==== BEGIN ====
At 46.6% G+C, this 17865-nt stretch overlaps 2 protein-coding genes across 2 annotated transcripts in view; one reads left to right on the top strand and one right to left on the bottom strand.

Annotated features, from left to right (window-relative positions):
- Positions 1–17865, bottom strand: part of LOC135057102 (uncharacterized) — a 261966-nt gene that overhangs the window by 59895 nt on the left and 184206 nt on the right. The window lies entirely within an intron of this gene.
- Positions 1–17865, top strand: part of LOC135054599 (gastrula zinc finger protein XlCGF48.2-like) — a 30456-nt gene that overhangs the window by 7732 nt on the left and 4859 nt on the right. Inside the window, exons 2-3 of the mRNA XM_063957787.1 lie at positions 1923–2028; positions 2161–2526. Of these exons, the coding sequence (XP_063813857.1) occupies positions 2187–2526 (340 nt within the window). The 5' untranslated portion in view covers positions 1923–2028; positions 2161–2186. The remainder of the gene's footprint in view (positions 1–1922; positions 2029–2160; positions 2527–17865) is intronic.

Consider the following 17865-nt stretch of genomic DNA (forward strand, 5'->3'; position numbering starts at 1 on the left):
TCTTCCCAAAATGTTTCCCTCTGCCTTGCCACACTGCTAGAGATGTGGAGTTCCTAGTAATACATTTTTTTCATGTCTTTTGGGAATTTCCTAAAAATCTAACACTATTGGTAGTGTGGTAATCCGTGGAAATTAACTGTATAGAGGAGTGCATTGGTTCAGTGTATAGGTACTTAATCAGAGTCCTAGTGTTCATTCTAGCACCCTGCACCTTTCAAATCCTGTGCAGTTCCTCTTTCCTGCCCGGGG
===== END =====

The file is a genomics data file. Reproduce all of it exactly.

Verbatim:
At 46.6% G+C, this 17865-nt stretch overlaps 2 protein-coding genes across 2 annotated transcripts in view; one reads left to right on the top strand and one right to left on the bottom strand.

Annotated features, from left to right (window-relative positions):
- Positions 1–17865, bottom strand: part of LOC135057102 (uncharacterized) — a 261966-nt gene that overhangs the window by 59895 nt on the left and 184206 nt on the right. The window lies entirely within an intron of this gene.
- Positions 1–17865, top strand: part of LOC135054599 (gastrula zinc finger protein XlCGF48.2-like) — a 30456-nt gene that overhangs the window by 7732 nt on the left and 4859 nt on the right. Inside the window, exons 2-3 of the mRNA XM_063957787.1 lie at positions 1923–2028; positions 2161–2526. Of these exons, the coding sequence (XP_063813857.1) occupies positions 2187–2526 (340 nt within the window). The 5' untranslated portion in view covers positions 1923–2028; positions 2161–2186. The remainder of the gene's footprint in view (positions 1–1922; positions 2029–2160; positions 2527–17865) is intronic.

Consider the following 17865-nt stretch of genomic DNA (forward strand, 5'->3'; position numbering starts at 1 on the left):
TCTTCCCAAAATGTTTCCCTCTGCCTTGCCACACTGCTAGAGATGTGGAGTTCCTAGTAATACATTTTTTTCATGTCTTTTGGGAATTTCCTAAAAATCTAACACTATTGGTAGTGTGGTAATCCGTGGAAATTAACTGTATAGAGGAGTGCATTGGTTCAGTGTATAGGTACTTAATCAGAGTCCTAGTGTTCATTCTAGCACCCTGCACCTTTCAAATCCTGTGCAGTTCCTCTTTCCTGCCCGGGG